Students and faculty brought their grievances to the table at Tuesday’s town hall meeting to discuss the long-awaited Pepper Hamilton report. President Jonathan Veitch and Title IX Coordinator Ruth Jones led the meeting while Loyal Marymount Law School professor Laurie Levenson moderated.
“The goal today is to really talk about the implications of the report,” Veitch said. “It is a partial report, the beginning of a conversation, not the end of the conversation.”
Veitch noted three key points about the report in his opening statement. First, he emphasized the school’s increase in the number of resources offered to students and improvements to its policies and procedures on sexual assault. He also acknowledged that, despite this progress, there is more that needs to be done. Finally, he posited that sexual assault is an issue that has divided the campus.
“We have adopted a culture of resignation. We have learned to live with something instead of actively fighting,” Veitch said. “We need not to put the problem behind us, and we will be talking about sexual assault until that scourge has left our community.”
Jones echoed many of Veitch’s sentiments. She also pointed out that Occidental is still waiting for the government’s report from the Office of Civil Rights (OCR), which will provide more concrete feedback on how Occidental can improve its sexual assault policy.
“The OCR’s findings are critical. We don’t have control over when the OCR report will be released, but we can’t wait, so I will try to keep moving forward.”
Notecards and microphones were passed out so attendees could directly ask questions and make comments to Veitch and Jones.
Project S.A.F.E. member Amy Fluett (senior) offered positive input to the discussion. Fluett gave credit to Jones for her efforts to organize a student panel on the required online “Think About It” course. Fluett stated efforts like the panel and Project S.A.F.E.’s events would be beneficial for the Occidental community.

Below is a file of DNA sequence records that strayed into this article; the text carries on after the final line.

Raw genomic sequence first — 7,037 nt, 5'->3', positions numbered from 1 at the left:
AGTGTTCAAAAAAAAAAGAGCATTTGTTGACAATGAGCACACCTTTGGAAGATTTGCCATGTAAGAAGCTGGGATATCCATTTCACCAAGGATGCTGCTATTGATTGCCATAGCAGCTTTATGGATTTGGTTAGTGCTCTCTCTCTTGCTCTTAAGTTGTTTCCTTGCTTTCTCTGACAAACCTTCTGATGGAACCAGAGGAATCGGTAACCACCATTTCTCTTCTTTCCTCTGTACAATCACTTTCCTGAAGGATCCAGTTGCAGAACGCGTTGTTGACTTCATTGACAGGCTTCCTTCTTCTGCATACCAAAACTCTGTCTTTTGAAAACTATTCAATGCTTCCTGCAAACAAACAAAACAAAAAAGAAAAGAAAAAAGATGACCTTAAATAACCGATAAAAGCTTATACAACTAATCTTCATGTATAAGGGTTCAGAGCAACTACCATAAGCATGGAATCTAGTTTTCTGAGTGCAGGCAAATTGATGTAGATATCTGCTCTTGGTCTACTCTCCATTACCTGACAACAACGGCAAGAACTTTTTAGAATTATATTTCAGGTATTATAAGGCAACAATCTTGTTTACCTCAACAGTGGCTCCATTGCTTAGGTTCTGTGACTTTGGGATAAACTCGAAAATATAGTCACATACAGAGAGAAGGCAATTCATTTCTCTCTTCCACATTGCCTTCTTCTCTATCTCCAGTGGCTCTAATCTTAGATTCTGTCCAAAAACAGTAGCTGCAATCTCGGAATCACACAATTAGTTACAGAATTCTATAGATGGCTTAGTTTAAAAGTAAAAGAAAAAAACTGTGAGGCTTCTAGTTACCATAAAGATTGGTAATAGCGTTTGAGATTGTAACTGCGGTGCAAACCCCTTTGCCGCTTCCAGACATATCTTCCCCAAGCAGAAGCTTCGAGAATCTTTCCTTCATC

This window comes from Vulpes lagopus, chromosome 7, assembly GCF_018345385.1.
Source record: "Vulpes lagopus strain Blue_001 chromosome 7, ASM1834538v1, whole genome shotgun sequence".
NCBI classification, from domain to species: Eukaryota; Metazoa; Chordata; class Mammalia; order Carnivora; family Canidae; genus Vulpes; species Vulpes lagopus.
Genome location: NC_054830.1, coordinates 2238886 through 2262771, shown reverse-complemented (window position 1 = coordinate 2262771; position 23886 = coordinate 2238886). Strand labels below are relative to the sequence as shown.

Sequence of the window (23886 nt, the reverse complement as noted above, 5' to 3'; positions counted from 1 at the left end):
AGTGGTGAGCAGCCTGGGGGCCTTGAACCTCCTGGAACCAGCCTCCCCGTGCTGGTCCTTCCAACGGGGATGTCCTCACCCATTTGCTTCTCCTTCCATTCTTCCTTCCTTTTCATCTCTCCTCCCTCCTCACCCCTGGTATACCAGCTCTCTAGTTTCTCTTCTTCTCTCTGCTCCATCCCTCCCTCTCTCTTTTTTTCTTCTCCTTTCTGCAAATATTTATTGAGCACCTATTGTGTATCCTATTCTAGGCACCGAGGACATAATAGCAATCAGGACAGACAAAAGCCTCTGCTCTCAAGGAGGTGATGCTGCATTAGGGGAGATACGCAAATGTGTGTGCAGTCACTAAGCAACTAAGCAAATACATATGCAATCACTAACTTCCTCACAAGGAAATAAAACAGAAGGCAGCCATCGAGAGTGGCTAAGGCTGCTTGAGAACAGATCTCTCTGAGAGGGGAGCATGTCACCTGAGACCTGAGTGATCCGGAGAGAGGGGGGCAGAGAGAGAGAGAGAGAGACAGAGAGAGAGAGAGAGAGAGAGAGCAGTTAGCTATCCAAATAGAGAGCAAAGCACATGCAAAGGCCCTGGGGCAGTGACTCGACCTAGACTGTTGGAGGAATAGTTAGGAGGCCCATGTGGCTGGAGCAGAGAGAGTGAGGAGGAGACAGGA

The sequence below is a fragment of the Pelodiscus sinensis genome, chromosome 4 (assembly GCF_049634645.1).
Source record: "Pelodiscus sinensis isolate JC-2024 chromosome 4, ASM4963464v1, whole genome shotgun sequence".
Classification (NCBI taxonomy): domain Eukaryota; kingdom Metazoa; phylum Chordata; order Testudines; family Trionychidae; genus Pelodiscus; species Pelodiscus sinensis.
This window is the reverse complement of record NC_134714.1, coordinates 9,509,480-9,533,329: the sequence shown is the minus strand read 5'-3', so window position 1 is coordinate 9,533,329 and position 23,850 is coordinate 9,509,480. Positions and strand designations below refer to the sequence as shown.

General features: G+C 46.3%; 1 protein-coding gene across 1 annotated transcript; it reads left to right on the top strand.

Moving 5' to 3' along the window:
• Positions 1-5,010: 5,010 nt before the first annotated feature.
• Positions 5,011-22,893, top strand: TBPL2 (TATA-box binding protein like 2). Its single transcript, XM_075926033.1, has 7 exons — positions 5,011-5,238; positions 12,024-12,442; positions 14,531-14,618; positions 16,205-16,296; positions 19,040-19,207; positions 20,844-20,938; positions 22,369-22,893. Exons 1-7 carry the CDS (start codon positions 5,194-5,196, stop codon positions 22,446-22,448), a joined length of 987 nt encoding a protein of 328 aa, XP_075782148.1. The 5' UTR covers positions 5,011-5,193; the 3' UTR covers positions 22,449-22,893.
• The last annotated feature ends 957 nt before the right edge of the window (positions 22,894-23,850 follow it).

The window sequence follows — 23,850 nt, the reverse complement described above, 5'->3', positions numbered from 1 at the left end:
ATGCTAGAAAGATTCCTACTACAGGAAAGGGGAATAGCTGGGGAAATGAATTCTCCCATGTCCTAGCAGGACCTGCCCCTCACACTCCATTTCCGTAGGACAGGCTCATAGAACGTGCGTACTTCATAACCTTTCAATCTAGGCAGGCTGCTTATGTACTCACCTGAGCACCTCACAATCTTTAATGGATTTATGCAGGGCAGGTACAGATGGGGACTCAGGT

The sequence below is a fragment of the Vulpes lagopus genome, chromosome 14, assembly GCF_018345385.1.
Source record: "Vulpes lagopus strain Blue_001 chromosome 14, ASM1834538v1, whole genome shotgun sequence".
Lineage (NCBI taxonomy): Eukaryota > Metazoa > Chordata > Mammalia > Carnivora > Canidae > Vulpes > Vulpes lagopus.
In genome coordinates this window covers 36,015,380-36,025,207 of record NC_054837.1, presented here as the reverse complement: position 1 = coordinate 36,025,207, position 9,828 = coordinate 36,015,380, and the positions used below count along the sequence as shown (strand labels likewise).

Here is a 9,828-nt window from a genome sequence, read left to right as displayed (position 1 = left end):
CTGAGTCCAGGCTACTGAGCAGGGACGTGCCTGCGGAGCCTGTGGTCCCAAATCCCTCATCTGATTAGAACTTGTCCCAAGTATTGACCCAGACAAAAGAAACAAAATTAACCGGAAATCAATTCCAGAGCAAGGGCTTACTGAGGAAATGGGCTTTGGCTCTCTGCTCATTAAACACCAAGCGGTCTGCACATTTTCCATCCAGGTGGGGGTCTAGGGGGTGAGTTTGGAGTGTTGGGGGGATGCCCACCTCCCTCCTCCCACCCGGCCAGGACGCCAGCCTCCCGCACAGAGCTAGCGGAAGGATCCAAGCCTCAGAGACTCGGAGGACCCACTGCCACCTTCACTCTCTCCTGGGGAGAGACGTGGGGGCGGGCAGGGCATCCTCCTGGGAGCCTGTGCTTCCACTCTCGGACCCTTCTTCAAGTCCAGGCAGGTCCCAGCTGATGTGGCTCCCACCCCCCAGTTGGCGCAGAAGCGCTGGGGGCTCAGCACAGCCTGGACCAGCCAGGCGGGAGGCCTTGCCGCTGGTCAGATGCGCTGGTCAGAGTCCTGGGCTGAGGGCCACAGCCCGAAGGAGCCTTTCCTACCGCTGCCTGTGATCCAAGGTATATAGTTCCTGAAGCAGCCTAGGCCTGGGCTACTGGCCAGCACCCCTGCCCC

“It would be great to have students and staff work together,” Fluett said. “We encourage everyone to come to our trainings and education sessions.”
Other members of the audience expressed their concerns about consent and the new mandate that makes all faculty mandatory reporters. A handful of students and faculty gave feedback, which was largely negative, on the report.
One of the most vocal critics was Faculty Council Chair Nalsey Tinberg, who called the report both disappointing and unhelpful.
“This report was disappointingly late, and I take the report as an inference on what I experience every day,” Tinberg said.
Elizabeth Siebert (sophomore) expressed frustration with the town hall meeting itself, from the lack of advanced notice about the event to the administration’s lack of interaction with students and faculty outside of general meetings.
“I was lucky enough to hear about this event from an email this morning, but it was not publicized,” Siebert said. “This venue is not big enough to hold the Occidental community.”
At one point in the meeting, Jones said she did not know how students felt about consent, a concern Seibert responded to. She suggested that administrators hold more workshops and forums to increase their presence on campus and to understand the students better.
“Wanna know about it? Talk about it. Let’s have a forum,” Siebert said. “No wonder people see this issue as a matter of image control, the only time you hear about [Jones] is when you see an email saying that she has been appointed or a report has been published.”